"In this comprehensive and delightful book, Lancy weaves his encyclopedic knowledge of the field of childhood across cultures into a series of thought-provoking essays that capture the wide range of children's experience around the world. As he interprets the cultural meanings that organize their daily lives, he simultaneously performs a comprehensive cultural analysis of middle-class American childhood and parenting. This book is unique in that it will be of great value to scholars and their students across the fields of anthropology, sociology, psychology, and education, but also of great interest to parents and policy makers who want to see themselves and others more clearly."
"Through his expansive integration of the anthropological literature, Lancy has moved the field forward towards a holistic and unified perspective on children and childhood. I can think of no other work that at once exemplifies such depth and breadth. This visionary focus joins theoretical perspectives heretofore considered disparate in a synthetic framework that redefines the anthropology of childhood."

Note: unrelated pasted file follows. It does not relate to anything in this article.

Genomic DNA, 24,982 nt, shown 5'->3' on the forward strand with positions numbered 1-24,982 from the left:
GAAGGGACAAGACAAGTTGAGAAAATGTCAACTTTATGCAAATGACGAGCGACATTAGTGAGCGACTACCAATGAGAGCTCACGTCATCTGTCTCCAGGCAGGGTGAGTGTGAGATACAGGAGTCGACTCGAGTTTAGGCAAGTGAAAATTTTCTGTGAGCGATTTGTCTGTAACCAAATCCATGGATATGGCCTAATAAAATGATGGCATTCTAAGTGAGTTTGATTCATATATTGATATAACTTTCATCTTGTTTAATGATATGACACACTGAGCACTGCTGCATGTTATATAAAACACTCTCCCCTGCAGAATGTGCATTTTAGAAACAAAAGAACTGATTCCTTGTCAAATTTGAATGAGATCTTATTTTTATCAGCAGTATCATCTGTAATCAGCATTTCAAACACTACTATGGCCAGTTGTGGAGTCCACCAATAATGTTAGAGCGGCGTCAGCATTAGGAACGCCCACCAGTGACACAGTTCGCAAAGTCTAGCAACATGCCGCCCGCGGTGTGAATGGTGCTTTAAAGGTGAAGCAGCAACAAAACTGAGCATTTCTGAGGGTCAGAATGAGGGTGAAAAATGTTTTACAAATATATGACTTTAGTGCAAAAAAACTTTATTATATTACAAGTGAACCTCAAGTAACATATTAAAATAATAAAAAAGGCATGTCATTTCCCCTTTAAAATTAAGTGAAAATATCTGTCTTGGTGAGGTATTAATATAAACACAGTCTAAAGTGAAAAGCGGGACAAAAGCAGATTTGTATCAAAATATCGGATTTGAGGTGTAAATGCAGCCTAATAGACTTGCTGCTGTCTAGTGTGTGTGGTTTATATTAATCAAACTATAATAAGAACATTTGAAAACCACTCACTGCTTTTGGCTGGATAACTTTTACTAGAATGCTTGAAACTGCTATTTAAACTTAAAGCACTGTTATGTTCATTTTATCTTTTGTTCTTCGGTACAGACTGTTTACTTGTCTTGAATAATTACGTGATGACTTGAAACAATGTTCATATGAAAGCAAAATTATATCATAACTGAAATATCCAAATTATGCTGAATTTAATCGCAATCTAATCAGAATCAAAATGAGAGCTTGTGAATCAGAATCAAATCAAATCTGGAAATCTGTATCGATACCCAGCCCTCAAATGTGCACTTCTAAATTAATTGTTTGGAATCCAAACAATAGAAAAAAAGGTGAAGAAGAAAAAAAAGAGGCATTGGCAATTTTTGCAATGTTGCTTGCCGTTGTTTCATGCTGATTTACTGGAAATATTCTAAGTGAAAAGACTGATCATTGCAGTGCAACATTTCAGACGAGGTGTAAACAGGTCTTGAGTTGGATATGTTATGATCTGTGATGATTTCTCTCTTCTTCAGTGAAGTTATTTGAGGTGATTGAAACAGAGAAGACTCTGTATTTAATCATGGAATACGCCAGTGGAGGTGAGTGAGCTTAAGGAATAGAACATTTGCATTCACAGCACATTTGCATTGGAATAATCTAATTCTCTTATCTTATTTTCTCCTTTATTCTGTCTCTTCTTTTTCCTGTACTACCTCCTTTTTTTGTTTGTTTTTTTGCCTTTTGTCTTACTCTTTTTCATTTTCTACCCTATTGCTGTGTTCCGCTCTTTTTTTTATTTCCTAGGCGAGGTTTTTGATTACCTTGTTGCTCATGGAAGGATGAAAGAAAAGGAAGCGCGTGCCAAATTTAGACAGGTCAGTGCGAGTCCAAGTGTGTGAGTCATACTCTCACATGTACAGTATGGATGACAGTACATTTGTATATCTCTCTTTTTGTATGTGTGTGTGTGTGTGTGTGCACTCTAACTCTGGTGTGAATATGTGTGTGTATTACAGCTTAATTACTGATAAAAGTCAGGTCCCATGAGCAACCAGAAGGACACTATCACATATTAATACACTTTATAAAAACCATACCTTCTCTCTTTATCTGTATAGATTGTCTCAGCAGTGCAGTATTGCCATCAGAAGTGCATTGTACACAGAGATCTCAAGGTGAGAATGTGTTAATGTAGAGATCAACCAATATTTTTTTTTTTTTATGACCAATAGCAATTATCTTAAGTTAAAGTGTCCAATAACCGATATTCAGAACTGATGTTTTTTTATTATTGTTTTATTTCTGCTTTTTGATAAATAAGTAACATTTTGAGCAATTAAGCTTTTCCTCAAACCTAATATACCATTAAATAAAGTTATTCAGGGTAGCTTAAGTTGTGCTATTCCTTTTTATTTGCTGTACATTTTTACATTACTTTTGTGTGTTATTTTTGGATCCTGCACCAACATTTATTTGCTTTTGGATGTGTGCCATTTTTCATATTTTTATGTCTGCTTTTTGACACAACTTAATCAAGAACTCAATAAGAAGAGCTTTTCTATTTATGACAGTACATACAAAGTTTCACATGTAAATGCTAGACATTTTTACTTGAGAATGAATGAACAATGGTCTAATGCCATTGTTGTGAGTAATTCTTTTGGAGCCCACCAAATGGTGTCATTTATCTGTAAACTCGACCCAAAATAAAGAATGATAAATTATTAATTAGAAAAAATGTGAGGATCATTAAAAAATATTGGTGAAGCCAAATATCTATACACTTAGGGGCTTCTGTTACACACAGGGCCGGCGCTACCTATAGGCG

"In this work of stunning insight and signal importance, David Lancy frees us from constricted, culture-bound conceptions of childhood, illustrating the extraordinarily diverse forms that children's development has taken. By dismantling narrowly ethnocentric notions of what constitutes a normal childhood, he allows us to envision alternatives to the overpressured, overorganized, overcommercialized world that today's middle-class children inhabit."
"A wonderful, unique, and essential advance in our understanding of humankind. Anyone who cares about children (in fact, anyone who wants to understand their own life and modern society) should read this book."
“David Lancy has produced a finely nuanced, beautifully written and comprehensive account of children’s lives and the meanings that adults give to childhood. Delightfully illustrated and drawing on insights from anthropology, psychology, sociology and history his book is essential for anyone interested in cross-cultural studies of childhood.”